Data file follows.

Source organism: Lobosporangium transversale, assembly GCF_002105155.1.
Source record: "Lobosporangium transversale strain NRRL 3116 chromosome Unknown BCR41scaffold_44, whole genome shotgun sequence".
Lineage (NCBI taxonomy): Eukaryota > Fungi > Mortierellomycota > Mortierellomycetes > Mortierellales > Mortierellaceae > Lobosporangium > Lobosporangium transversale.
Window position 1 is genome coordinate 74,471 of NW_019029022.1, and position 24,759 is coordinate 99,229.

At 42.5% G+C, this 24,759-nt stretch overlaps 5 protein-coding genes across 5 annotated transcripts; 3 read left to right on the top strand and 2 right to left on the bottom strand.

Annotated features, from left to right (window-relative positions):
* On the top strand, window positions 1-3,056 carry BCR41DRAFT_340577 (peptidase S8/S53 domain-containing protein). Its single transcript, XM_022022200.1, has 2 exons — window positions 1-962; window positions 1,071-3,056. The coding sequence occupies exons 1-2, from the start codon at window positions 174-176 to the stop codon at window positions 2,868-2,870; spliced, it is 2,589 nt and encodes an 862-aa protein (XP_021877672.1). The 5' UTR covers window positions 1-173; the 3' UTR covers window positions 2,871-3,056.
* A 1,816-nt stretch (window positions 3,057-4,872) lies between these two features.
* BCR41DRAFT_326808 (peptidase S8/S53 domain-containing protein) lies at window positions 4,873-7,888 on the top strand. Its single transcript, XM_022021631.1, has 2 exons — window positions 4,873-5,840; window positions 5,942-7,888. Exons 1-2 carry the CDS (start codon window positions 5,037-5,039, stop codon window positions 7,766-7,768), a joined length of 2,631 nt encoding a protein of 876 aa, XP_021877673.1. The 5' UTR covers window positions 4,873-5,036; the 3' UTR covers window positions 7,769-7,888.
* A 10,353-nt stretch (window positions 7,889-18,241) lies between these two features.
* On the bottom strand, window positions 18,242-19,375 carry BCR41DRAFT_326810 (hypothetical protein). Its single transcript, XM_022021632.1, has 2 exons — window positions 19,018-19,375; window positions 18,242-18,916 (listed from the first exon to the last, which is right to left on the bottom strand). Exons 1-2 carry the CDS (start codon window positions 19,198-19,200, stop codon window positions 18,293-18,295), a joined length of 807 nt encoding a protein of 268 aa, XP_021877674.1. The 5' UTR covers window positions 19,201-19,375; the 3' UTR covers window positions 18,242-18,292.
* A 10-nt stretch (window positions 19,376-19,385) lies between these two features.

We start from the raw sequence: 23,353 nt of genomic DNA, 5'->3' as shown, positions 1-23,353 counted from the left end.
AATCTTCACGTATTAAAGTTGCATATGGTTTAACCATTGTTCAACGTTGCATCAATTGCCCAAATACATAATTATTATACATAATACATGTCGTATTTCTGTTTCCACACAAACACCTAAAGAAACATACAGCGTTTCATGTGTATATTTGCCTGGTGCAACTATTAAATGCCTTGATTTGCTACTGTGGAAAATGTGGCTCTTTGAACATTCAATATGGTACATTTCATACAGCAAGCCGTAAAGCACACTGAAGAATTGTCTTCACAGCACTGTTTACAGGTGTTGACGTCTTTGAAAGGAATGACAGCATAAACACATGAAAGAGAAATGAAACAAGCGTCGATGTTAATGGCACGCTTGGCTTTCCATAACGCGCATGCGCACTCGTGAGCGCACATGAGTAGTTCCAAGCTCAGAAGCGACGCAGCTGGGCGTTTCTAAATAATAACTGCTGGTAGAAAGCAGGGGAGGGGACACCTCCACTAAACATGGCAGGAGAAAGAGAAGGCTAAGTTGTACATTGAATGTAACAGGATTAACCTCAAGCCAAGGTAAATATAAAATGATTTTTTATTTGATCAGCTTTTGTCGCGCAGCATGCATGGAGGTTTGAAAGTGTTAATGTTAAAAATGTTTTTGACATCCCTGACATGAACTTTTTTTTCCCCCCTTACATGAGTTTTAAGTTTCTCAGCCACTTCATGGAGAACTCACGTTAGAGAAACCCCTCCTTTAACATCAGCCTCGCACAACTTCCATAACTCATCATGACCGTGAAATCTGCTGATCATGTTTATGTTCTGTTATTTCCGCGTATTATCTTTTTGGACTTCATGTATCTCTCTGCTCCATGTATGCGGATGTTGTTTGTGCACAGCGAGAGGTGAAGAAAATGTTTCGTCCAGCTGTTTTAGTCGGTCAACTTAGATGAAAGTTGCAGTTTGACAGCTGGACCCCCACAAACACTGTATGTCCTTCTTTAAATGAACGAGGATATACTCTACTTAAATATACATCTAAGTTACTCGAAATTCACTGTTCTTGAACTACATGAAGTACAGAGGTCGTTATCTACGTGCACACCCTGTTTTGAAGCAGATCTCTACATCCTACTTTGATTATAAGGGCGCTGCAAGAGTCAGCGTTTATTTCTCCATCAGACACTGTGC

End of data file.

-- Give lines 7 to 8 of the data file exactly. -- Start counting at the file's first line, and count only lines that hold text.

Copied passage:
* On the top strand, window positions 1-3,056 carry BCR41DRAFT_340577 (peptidase S8/S53 domain-containing protein). Its single transcript, XM_022022200.1, has 2 exons — window positions 1-962; window positions 1,071-3,056. The coding sequence occupies exons 1-2, from the start codon at window positions 174-176 to the stop codon at window positions 2,868-2,870; spliced, it is 2,589 nt and encodes an 862-aa protein (XP_021877672.1). The 5' UTR covers window positions 1-173; the 3' UTR covers window positions 2,871-3,056.
* A 1,816-nt stretch (window positions 3,057-4,872) lies between these two features.